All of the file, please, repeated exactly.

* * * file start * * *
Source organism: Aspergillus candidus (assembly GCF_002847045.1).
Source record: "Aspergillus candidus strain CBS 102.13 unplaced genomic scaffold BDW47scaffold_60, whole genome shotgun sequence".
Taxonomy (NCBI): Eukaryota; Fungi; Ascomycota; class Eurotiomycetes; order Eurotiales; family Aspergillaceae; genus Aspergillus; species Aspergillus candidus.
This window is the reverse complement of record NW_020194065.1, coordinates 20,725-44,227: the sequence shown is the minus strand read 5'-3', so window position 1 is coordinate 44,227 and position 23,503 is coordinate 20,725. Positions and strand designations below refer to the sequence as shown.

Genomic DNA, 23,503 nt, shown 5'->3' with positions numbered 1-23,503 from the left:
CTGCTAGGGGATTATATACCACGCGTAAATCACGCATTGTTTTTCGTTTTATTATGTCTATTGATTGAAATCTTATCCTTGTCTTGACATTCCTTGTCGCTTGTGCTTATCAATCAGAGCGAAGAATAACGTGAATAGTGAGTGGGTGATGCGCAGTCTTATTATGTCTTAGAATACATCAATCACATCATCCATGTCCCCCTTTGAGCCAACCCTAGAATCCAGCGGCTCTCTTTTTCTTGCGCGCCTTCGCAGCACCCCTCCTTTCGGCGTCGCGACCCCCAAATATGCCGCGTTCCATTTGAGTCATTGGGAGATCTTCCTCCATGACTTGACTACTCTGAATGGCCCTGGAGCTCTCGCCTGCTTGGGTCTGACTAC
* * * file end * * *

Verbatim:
Source organism: Aspergillus candidus (assembly GCF_002847045.1).
Source record: "Aspergillus candidus strain CBS 102.13 unplaced genomic scaffold BDW47scaffold_60, whole genome shotgun sequence".
Taxonomy (NCBI): Eukaryota; Fungi; Ascomycota; class Eurotiomycetes; order Eurotiales; family Aspergillaceae; genus Aspergillus; species Aspergillus candidus.
This window is the reverse complement of record NW_020194065.1, coordinates 20,725-44,227: the sequence shown is the minus strand read 5'-3', so window position 1 is coordinate 44,227 and position 23,503 is coordinate 20,725. Positions and strand designations below refer to the sequence as shown.

Genomic DNA, 23,503 nt, shown 5'->3' with positions numbered 1-23,503 from the left:
CTGCTAGGGGATTATATACCACGCGTAAATCACGCATTGTTTTTCGTTTTATTATGTCTATTGATTGAAATCTTATCCTTGTCTTGACATTCCTTGTCGCTTGTGCTTATCAATCAGAGCGAAGAATAACGTGAATAGTGAGTGGGTGATGCGCAGTCTTATTATGTCTTAGAATACATCAATCACATCATCCATGTCCCCCTTTGAGCCAACCCTAGAATCCAGCGGCTCTCTTTTTCTTGCGCGCCTTCGCAGCACCCCTCCTTTCGGCGTCGCGACCCCCAAATATGCCGCGTTCCATTTGAGTCATTGGGAGATCTTCCTCCATGACTTGACTACTCTGAATGGCCCTGGAGCTCTCGCCTGCTTGGGTCTGACTAC